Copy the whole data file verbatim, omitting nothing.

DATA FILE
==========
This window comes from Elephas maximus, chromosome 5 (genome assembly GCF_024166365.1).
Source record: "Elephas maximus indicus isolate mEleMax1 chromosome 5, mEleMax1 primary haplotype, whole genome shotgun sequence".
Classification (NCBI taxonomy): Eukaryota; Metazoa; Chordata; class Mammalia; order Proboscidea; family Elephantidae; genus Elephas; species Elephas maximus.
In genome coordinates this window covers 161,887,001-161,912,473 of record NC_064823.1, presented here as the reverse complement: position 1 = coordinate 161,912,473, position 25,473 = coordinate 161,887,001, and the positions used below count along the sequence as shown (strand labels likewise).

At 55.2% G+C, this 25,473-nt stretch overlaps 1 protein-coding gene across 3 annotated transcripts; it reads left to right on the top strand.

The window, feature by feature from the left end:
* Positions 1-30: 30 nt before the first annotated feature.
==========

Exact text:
This window comes from Elephas maximus, chromosome 5 (genome assembly GCF_024166365.1).
Source record: "Elephas maximus indicus isolate mEleMax1 chromosome 5, mEleMax1 primary haplotype, whole genome shotgun sequence".
Classification (NCBI taxonomy): Eukaryota; Metazoa; Chordata; class Mammalia; order Proboscidea; family Elephantidae; genus Elephas; species Elephas maximus.
In genome coordinates this window covers 161,887,001-161,912,473 of record NC_064823.1, presented here as the reverse complement: position 1 = coordinate 161,912,473, position 25,473 = coordinate 161,887,001, and the positions used below count along the sequence as shown (strand labels likewise).

At 55.2% G+C, this 25,473-nt stretch overlaps 1 protein-coding gene across 3 annotated transcripts; it reads left to right on the top strand.

The window, feature by feature from the left end:
* Positions 1-30: 30 nt before the first annotated feature.